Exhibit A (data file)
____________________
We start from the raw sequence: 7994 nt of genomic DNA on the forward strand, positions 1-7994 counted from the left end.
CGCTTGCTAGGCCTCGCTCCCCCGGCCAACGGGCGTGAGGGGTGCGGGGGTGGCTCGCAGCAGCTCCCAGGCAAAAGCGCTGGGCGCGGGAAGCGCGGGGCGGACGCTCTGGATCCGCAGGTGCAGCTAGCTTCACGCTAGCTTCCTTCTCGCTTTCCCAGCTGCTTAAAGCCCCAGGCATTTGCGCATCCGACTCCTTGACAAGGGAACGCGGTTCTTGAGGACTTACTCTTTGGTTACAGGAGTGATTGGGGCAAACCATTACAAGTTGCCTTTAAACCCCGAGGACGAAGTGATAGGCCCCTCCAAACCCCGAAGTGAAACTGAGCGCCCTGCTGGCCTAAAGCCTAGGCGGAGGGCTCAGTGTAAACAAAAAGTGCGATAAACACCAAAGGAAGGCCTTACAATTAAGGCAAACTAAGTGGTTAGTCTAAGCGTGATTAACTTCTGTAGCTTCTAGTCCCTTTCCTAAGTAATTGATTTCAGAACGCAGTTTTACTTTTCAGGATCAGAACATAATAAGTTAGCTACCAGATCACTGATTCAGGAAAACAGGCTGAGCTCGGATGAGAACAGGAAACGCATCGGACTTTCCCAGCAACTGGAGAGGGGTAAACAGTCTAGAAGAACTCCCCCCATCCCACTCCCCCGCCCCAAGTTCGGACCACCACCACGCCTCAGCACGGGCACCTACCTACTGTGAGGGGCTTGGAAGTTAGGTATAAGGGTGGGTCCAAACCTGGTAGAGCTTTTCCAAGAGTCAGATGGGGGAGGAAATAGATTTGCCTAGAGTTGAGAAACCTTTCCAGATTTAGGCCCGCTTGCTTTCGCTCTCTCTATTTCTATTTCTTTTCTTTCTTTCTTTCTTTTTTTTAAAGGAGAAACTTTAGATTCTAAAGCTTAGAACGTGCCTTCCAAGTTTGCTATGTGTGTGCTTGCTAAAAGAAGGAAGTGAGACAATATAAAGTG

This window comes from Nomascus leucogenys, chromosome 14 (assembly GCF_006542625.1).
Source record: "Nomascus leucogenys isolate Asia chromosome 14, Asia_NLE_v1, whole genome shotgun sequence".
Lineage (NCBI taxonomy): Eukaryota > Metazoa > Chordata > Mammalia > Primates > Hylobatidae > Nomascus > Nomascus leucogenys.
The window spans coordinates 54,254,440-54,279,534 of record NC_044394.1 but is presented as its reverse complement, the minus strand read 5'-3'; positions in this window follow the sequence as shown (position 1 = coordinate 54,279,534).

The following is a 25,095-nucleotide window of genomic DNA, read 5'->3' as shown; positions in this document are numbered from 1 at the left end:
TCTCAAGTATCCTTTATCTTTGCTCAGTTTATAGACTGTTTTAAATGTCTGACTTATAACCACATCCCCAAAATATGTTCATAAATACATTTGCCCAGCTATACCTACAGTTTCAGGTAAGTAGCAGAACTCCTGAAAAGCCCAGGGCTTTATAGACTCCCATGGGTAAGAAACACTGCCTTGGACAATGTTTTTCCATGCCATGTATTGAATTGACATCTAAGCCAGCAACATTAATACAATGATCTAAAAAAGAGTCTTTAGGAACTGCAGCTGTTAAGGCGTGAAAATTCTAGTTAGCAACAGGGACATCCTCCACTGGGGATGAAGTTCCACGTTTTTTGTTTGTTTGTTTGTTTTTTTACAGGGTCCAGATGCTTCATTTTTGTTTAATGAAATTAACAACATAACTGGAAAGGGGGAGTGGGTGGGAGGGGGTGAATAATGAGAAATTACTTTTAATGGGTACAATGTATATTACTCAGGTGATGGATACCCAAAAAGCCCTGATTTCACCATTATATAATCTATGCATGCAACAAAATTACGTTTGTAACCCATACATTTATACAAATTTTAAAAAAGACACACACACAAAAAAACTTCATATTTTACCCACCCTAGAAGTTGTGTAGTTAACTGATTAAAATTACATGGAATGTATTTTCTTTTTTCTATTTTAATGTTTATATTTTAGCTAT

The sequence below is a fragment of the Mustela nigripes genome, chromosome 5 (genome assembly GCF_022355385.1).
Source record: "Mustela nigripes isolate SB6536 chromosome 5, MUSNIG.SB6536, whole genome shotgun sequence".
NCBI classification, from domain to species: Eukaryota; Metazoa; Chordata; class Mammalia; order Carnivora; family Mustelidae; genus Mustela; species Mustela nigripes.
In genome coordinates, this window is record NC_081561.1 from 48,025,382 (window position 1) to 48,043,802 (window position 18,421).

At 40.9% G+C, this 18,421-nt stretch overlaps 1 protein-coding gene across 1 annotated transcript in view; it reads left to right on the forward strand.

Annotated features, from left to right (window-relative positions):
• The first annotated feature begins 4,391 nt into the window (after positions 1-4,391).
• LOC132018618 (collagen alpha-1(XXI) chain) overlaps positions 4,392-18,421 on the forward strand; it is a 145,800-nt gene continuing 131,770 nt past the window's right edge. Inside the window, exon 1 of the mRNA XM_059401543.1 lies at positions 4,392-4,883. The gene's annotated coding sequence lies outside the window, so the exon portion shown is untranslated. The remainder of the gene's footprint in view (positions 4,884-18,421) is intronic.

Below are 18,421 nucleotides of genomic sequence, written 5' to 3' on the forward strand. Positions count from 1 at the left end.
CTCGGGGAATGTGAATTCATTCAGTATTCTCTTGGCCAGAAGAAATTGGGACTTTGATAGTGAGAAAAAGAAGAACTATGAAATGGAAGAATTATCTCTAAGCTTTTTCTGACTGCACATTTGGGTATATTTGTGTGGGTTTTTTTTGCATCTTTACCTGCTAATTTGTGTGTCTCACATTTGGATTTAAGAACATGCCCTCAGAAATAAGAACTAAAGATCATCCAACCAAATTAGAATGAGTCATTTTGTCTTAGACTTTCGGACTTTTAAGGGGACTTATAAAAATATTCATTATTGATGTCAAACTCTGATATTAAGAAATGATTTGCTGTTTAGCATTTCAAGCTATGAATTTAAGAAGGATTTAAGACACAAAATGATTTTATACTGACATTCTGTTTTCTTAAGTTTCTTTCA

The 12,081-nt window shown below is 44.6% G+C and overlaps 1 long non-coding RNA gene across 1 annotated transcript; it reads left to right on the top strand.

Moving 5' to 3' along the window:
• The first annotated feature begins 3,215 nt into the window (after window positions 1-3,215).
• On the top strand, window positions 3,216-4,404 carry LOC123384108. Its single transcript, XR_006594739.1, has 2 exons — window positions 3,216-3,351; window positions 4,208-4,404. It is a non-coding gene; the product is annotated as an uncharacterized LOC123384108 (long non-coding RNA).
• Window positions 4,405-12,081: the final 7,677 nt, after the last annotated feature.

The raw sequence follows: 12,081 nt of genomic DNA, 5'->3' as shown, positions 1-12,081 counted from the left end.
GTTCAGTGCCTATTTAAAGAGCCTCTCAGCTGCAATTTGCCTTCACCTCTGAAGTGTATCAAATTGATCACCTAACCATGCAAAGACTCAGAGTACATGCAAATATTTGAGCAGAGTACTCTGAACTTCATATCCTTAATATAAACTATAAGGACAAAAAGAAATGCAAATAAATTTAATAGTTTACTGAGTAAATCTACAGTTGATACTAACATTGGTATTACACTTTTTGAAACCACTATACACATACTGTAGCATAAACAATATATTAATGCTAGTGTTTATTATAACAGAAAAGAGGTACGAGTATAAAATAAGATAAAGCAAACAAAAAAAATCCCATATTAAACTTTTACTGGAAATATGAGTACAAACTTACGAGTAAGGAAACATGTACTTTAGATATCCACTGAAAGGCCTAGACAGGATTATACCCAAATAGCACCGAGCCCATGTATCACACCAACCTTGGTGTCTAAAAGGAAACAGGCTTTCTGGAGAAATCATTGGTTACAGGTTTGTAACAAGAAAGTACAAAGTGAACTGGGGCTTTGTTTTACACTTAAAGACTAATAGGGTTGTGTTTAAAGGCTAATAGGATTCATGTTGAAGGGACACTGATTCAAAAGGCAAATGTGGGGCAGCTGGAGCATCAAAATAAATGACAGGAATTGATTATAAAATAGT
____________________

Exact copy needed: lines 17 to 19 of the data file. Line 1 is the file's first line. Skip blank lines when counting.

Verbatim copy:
Below are 18,421 nucleotides of genomic sequence, written 5' to 3' on the forward strand. Positions count from 1 at the left end.
CTCGGGGAATGTGAATTCATTCAGTATTCTCTTGGCCAGAAGAAATTGGGACTTTGATAGTGAGAAAAAGAAGAACTATGAAATGGAAGAATTATCTCTAAGCTTTTTCTGACTGCACATTTGGGTATATTTGTGTGGGTTTTTTTTGCATCTTTACCTGCTAATTTGTGTGTCTCACATTTGGATTTAAGAACATGCCCTCAGAAATAAGAACTAAAGATCATCCAACCAAATTAGAATGAGTCATTTTGTCTTAGACTTTCGGACTTTTAAGGGGACTTATAAAAATATTCATTATTGATGTCAAACTCTGATATTAAGAAATGATTTGCTGTTTAGCATTTCAAGCTATGAATTTAAGAAGGATTTAAGACACAAAATGATTTTATACTGACATTCTGTTTTCTTAAGTTTCTTTCA

The 12,081-nt window shown below is 44.6% G+C and overlaps 1 long non-coding RNA gene across 1 annotated transcript; it reads left to right on the top strand.